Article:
Last week saw the hosting of the biennial International Cider Awards.  This event sits alongside its bigger brother, the International Brewing Awards: one of the most respected and longest standing beer competitions in the world.  Such a big undertaking is the hosting of these concurrent events, in fact, that they are only held once every 2 years.

The NACM was instrumental in the design of this year’s awards, and its Chair, Helen Thomas was one of the judges.  To demonstrate the truly International nature of the competition, Helen was joined by cider making colleagues from Sweden, Belgium, New Zealand and the USA.  The standard of entries from all over the world was incredible, with award winners from over a dozen countries demonstrating that cider is a truly global phenomenon.

Cider had its own class in the competition from the early 20th century up until the 1950s. With the boom in global cider popularity, the International Cider Awards were reinstated in 2012.  The last time, however, that cider gets a decent mention in dispatches at the Brewer’s Exhibition is in 1932 when Stanley Sheppy, of Sheppy’s Cider of Bradford-on-Tone in Somerset, receives a Gold Medal for their Still Table Cider, also taking out the Champion Cider crown.  Rather wonderfully Sheppy’s (an NACM member) is still a family concern, with Stanely’s grandson, David, at the helm.  And to fully close the loop, not only is Gold Medal Cider still being made today, but David received a Silver Medal in the Speciality Class at last week’s competition for Sheppy’s Iwood Cider.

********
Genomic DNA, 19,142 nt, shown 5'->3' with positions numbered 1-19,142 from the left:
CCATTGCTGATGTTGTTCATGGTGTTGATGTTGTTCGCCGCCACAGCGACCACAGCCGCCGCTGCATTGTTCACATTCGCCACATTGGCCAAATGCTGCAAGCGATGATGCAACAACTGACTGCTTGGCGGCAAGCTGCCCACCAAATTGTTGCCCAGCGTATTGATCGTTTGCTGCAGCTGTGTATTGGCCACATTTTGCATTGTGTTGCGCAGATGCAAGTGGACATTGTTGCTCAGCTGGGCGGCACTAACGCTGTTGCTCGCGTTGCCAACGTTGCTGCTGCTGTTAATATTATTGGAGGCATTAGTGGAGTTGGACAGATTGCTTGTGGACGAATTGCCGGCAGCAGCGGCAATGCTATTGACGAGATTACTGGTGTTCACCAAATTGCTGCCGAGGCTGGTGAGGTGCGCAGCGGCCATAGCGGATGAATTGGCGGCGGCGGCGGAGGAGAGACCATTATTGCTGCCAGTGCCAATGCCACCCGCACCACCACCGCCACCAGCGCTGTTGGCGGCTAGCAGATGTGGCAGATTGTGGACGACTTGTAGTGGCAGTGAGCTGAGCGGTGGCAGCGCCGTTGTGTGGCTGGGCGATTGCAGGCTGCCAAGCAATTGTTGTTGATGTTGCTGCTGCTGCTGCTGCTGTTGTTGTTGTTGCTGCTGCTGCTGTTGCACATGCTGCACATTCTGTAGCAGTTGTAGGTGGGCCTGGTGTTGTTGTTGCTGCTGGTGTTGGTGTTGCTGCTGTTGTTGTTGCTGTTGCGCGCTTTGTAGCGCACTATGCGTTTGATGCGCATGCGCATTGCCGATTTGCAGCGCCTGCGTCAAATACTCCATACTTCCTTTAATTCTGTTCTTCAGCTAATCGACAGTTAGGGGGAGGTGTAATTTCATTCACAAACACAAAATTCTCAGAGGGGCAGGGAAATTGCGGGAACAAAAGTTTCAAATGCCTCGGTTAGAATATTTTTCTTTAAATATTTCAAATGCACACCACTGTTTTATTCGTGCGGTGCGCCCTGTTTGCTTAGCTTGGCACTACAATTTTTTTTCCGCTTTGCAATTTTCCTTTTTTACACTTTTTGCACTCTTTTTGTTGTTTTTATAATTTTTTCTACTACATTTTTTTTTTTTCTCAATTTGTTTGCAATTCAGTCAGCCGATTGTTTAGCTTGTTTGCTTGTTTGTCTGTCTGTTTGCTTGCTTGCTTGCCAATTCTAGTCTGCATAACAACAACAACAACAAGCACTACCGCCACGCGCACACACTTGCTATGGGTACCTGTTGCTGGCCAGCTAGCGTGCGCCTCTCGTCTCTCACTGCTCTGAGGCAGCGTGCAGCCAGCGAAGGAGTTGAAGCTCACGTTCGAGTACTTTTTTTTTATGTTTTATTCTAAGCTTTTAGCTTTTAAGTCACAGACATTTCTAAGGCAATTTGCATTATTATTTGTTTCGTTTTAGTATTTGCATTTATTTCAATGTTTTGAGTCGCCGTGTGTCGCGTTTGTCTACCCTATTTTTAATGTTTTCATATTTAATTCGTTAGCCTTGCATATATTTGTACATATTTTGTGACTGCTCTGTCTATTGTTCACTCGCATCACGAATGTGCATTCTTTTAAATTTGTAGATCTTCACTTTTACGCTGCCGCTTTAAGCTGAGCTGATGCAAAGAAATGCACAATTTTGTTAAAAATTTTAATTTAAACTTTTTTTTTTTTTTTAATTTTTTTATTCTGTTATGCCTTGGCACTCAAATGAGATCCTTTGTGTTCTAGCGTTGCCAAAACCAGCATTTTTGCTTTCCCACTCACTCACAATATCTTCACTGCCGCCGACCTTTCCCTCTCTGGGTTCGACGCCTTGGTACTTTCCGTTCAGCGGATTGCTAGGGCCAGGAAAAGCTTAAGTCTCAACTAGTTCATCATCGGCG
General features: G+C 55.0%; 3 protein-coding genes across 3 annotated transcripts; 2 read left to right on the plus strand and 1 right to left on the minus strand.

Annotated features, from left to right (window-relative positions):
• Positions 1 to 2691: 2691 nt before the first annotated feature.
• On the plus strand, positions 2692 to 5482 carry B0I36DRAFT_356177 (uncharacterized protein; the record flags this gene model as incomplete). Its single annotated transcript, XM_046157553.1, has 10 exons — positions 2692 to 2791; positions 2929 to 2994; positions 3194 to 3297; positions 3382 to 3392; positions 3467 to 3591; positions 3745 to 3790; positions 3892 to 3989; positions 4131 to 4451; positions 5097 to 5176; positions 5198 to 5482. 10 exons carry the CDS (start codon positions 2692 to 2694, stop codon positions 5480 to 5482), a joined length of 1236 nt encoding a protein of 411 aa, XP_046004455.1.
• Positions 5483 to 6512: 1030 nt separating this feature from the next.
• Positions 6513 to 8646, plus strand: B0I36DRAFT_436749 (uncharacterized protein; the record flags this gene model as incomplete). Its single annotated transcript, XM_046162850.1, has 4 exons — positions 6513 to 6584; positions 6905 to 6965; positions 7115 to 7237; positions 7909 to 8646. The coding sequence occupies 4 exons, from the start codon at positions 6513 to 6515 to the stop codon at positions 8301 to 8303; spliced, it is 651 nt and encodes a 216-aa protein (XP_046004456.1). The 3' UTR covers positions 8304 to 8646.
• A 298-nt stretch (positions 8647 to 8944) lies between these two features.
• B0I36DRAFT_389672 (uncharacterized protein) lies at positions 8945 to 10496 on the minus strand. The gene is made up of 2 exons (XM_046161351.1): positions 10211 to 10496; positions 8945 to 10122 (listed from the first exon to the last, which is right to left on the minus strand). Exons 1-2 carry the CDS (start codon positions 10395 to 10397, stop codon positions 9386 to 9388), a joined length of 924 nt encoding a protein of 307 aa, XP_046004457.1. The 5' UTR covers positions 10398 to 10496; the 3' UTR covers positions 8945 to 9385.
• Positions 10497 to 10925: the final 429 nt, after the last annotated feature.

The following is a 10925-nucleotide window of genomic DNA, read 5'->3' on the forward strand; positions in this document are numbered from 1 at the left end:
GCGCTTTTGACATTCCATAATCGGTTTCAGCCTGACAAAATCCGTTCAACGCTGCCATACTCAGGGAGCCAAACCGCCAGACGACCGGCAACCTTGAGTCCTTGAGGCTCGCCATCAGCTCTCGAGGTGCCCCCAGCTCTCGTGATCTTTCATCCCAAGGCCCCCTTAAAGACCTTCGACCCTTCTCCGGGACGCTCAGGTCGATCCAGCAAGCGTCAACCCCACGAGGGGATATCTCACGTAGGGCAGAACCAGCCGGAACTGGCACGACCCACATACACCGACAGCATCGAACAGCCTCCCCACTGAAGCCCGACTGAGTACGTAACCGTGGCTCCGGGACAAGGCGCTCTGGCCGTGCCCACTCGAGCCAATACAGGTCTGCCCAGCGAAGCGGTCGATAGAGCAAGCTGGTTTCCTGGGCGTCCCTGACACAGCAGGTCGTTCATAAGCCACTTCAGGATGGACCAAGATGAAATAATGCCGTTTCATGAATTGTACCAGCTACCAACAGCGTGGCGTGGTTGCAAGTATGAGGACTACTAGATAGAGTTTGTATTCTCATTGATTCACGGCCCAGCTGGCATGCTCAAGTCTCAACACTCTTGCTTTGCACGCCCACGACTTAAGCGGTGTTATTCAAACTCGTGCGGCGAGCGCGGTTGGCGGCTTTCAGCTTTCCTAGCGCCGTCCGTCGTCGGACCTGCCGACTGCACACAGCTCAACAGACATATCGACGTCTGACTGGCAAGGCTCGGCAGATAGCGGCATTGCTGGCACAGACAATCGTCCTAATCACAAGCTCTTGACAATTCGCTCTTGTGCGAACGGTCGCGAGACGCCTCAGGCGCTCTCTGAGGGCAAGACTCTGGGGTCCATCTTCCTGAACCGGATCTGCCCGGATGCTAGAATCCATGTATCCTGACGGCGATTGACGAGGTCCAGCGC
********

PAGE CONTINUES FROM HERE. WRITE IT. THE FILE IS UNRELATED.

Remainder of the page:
The UK also saw Gold medal success for Aston Manor’s Knight’s Malvern Oak, which took home the Gold in the Dry Bittersweet Cider category.  Special mention should also be given to Hogan’s Cider from Alcester in Warwickshire, members of the Three Counties Cider and Perry Association, one of the UK’s regional cider associations and affiliated to the NACM.  They won the Gold Medal for in the Speciality Class for their ‘sour’ cider, Killer Sharp, which has been fermented with Brettanomyces yeast.  This is a fantastic achievement for such a small company, and demonstrates the awareness of cider makers of the highly popular craft beer market.